In an unprecedented formal complaint, France on Thursday accused the White House of conducting an organized smear campaign against the French government through a series of unattributed and unsubstantiated leaks to the US media.
Paris has told its diplomats in America to monitor the US press for further signs of a disinformation campaign, a very public sign of distrust suggesting that there has been no improvement in Franco-American relations since the Iraq war.
France's ambassador to Washington, Jean-David Levitte, sent a letter to the administration and to Congress complaining about a string of news stories in the US press before and since the war.
They include reports in the conservative Washington Times quoting unnamed American government sources as saying that Paris had given French passports to senior members of Saddam Hussein's regime, allowing them to escape to Syria and then fly to Europe.
Following angry French denials, the State Department said there was no evidence to "substantiate the premise" behind the report.
However, Secretary of Defense Donald Rumsfeld was more ambivalent, pointing out that "France has historically had a very close relationship with Iraq."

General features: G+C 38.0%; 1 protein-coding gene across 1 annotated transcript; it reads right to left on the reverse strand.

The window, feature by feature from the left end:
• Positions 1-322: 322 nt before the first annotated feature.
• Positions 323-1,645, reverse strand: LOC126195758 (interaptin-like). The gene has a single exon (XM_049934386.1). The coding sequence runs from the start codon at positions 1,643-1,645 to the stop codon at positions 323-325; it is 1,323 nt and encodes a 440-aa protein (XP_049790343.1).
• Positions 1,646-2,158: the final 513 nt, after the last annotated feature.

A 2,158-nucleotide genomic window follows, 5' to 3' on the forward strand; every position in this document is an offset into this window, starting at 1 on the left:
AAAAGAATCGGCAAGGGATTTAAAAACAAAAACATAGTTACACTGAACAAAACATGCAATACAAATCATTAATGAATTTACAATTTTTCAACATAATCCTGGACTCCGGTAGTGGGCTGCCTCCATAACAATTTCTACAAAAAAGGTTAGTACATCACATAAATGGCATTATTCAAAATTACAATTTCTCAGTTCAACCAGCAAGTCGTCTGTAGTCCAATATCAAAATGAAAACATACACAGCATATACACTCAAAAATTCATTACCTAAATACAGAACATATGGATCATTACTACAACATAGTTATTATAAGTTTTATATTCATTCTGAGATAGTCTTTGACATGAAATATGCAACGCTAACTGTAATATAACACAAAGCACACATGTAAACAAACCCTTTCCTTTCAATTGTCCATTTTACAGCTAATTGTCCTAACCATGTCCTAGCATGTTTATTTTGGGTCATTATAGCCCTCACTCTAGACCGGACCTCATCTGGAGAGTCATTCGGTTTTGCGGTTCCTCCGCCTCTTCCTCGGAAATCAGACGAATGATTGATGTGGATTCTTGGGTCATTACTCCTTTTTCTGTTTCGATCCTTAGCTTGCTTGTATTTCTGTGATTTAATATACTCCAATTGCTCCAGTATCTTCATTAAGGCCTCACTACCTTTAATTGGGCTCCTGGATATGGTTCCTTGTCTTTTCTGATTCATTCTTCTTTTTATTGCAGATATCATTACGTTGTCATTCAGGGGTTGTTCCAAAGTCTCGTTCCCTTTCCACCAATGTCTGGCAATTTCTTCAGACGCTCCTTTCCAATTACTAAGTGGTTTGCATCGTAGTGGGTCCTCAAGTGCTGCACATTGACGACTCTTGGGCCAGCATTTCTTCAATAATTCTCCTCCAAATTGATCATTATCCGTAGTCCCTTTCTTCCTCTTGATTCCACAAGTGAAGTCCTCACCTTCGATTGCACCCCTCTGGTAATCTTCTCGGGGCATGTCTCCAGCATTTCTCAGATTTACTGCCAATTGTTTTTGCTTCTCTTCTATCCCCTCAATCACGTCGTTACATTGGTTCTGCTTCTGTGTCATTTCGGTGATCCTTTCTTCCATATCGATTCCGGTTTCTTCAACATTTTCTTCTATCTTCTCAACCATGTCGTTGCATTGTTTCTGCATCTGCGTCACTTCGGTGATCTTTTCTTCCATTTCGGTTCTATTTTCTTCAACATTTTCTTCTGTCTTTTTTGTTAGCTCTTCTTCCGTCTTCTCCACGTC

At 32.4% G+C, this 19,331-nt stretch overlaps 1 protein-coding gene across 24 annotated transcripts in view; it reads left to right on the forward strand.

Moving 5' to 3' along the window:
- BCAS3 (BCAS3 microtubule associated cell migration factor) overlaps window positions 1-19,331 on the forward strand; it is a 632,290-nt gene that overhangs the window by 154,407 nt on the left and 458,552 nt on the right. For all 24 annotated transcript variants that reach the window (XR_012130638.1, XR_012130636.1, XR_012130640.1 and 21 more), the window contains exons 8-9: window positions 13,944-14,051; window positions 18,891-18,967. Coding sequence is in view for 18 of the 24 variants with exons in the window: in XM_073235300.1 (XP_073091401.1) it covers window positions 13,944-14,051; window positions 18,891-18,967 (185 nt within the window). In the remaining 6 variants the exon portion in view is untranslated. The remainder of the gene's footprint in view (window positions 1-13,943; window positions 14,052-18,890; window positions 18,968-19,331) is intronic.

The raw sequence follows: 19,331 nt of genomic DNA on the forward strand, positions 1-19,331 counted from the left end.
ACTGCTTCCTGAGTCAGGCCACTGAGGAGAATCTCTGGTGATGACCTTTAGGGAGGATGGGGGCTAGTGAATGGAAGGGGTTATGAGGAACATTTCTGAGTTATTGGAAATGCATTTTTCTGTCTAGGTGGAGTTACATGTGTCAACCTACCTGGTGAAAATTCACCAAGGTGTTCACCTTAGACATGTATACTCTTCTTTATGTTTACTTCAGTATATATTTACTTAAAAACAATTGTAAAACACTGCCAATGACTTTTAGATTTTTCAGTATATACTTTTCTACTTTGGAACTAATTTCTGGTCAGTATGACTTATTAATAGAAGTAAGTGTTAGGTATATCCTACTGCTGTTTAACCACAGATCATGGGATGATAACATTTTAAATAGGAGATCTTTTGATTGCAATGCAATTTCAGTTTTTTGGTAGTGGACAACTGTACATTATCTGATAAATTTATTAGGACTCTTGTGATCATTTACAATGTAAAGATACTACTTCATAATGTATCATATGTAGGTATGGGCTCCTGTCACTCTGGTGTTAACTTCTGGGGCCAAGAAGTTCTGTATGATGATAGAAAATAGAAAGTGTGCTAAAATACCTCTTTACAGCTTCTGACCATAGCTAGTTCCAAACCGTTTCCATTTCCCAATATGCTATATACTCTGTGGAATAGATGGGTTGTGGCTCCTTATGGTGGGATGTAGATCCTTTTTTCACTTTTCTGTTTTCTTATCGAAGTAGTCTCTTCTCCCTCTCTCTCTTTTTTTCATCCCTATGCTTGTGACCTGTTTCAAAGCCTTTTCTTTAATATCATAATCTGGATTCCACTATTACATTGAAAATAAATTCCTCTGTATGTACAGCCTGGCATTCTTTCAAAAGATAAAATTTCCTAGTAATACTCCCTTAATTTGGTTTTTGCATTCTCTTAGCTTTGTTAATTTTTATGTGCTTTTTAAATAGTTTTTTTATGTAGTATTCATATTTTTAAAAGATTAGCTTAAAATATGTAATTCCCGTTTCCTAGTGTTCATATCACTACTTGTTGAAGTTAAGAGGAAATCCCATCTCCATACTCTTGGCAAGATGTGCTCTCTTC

Asked about the smear allegations yesterday, Rumsfeld said, "I know nothing of such a campaign. Certainly there is no such campaign out of this building. I can't speak for the rest of the government."
The French embassy yesterday refused to release Levitte's letter before it was formally delivered to US officials. But according to the Washington Post, other stories listed in a two-page annex to the French complaint include a 1998 New York Times report claiming that France and Germany had sold high-precision switches to Iraq which could be used to detonate a nuclear bomb.
In fact, according to officials, Paris blocked the sale and informed the German government of Iraq's pursuit of the switches.